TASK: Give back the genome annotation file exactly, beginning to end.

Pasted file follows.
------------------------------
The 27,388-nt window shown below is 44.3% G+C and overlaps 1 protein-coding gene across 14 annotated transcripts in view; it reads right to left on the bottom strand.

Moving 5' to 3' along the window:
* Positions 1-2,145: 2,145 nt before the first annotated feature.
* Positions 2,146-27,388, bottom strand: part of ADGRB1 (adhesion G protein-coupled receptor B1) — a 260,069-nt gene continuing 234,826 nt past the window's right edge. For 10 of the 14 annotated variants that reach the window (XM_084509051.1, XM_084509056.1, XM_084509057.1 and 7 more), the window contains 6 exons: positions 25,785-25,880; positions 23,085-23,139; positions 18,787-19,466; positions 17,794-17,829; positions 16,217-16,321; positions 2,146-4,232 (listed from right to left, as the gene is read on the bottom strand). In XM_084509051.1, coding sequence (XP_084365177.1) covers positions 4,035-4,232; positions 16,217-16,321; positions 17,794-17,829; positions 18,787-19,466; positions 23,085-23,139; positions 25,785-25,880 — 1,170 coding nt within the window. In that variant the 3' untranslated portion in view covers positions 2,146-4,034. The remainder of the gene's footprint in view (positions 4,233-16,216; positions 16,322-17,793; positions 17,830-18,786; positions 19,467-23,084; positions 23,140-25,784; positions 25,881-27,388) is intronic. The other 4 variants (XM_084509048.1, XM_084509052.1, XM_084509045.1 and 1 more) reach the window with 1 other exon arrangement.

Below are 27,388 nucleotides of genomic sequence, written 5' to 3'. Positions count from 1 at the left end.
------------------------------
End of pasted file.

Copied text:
The 27,388-nt window shown below is 44.3% G+C and overlaps 1 protein-coding gene across 14 annotated transcripts in view; it reads right to left on the bottom strand.

Moving 5' to 3' along the window:
* Positions 1-2,145: 2,145 nt before the first annotated feature.
* Positions 2,146-27,388, bottom strand: part of ADGRB1 (adhesion G protein-coupled receptor B1) — a 260,069-nt gene continuing 234,826 nt past the window's right edge. For 10 of the 14 annotated variants that reach the window (XM_084509051.1, XM_084509056.1, XM_084509057.1 and 7 more), the window contains 6 exons: positions 25,785-25,880; positions 23,085-23,139; positions 18,787-19,466; positions 17,794-17,829; positions 16,217-16,321; positions 2,146-4,232 (listed from right to left, as the gene is read on the bottom strand). In XM_084509051.1, coding sequence (XP_084365177.1) covers positions 4,035-4,232; positions 16,217-16,321; positions 17,794-17,829; positions 18,787-19,466; positions 23,085-23,139; positions 25,785-25,880 — 1,170 coding nt within the window. In that variant the 3' untranslated portion in view covers positions 2,146-4,034. The remainder of the gene's footprint in view (positions 4,233-16,216; positions 16,322-17,793; positions 17,830-18,786; positions 19,467-23,084; positions 23,140-25,784; positions 25,881-27,388) is intronic. The other 4 variants (XM_084509048.1, XM_084509052.1, XM_084509045.1 and 1 more) reach the window with 1 other exon arrangement.

Below are 27,388 nucleotides of genomic sequence, written 5' to 3'. Positions count from 1 at the left end.